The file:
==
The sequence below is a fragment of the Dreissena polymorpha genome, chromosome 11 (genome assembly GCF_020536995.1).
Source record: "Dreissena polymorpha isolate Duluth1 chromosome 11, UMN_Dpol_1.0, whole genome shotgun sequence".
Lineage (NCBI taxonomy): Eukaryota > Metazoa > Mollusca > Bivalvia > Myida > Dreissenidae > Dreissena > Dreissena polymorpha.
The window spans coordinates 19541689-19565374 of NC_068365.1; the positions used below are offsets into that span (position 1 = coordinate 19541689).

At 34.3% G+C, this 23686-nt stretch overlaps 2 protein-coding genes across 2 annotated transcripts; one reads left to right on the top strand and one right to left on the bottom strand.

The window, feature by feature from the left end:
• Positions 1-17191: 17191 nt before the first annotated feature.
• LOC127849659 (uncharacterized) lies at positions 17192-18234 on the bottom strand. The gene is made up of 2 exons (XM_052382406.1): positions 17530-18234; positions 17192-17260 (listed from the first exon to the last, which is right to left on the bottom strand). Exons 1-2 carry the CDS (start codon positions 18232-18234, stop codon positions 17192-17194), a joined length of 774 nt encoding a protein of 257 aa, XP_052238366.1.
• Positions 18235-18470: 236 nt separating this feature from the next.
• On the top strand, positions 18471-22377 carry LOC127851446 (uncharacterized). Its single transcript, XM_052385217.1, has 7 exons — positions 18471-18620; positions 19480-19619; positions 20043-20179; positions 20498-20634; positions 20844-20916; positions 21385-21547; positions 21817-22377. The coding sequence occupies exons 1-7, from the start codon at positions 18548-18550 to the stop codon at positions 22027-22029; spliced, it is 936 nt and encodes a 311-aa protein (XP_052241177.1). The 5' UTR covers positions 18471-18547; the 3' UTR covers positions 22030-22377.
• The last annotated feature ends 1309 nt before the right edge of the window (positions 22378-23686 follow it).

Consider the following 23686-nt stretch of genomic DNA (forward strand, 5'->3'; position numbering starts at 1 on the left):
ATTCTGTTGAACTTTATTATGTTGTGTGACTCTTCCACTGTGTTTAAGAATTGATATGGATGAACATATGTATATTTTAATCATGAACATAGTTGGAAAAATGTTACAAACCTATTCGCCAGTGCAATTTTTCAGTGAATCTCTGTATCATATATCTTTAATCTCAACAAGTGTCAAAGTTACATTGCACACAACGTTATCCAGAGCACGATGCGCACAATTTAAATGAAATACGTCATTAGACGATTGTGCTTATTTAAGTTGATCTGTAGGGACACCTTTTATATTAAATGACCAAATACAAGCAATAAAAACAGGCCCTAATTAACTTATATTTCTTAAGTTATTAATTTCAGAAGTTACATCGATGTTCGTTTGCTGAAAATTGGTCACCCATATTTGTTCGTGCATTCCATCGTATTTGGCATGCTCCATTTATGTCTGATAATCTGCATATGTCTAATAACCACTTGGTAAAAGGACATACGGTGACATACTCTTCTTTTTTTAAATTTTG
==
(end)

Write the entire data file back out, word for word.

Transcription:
The sequence below is a fragment of the Dreissena polymorpha genome, chromosome 11 (genome assembly GCF_020536995.1).
Source record: "Dreissena polymorpha isolate Duluth1 chromosome 11, UMN_Dpol_1.0, whole genome shotgun sequence".
Lineage (NCBI taxonomy): Eukaryota > Metazoa > Mollusca > Bivalvia > Myida > Dreissenidae > Dreissena > Dreissena polymorpha.
The window spans coordinates 19541689-19565374 of NC_068365.1; the positions used below are offsets into that span (position 1 = coordinate 19541689).

At 34.3% G+C, this 23686-nt stretch overlaps 2 protein-coding genes across 2 annotated transcripts; one reads left to right on the top strand and one right to left on the bottom strand.

The window, feature by feature from the left end:
• Positions 1-17191: 17191 nt before the first annotated feature.
• LOC127849659 (uncharacterized) lies at positions 17192-18234 on the bottom strand. The gene is made up of 2 exons (XM_052382406.1): positions 17530-18234; positions 17192-17260 (listed from the first exon to the last, which is right to left on the bottom strand). Exons 1-2 carry the CDS (start codon positions 18232-18234, stop codon positions 17192-17194), a joined length of 774 nt encoding a protein of 257 aa, XP_052238366.1.
• Positions 18235-18470: 236 nt separating this feature from the next.
• On the top strand, positions 18471-22377 carry LOC127851446 (uncharacterized). Its single transcript, XM_052385217.1, has 7 exons — positions 18471-18620; positions 19480-19619; positions 20043-20179; positions 20498-20634; positions 20844-20916; positions 21385-21547; positions 21817-22377. The coding sequence occupies exons 1-7, from the start codon at positions 18548-18550 to the stop codon at positions 22027-22029; spliced, it is 936 nt and encodes a 311-aa protein (XP_052241177.1). The 5' UTR covers positions 18471-18547; the 3' UTR covers positions 22030-22377.
• The last annotated feature ends 1309 nt before the right edge of the window (positions 22378-23686 follow it).

Consider the following 23686-nt stretch of genomic DNA (forward strand, 5'->3'; position numbering starts at 1 on the left):
ATTCTGTTGAACTTTATTATGTTGTGTGACTCTTCCACTGTGTTTAAGAATTGATATGGATGAACATATGTATATTTTAATCATGAACATAGTTGGAAAAATGTTACAAACCTATTCGCCAGTGCAATTTTTCAGTGAATCTCTGTATCATATATCTTTAATCTCAACAAGTGTCAAAGTTACATTGCACACAACGTTATCCAGAGCACGATGCGCACAATTTAAATGAAATACGTCATTAGACGATTGTGCTTATTTAAGTTGATCTGTAGGGACACCTTTTATATTAAATGACCAAATACAAGCAATAAAAACAGGCCCTAATTAACTTATATTTCTTAAGTTATTAATTTCAGAAGTTACATCGATGTTCGTTTGCTGAAAATTGGTCACCCATATTTGTTCGTGCATTCCATCGTATTTGGCATGCTCCATTTATGTCTGATAATCTGCATATGTCTAATAACCACTTGGTAAAAGGACATACGGTGACATACTCTTCTTTTTTTAAATTTTG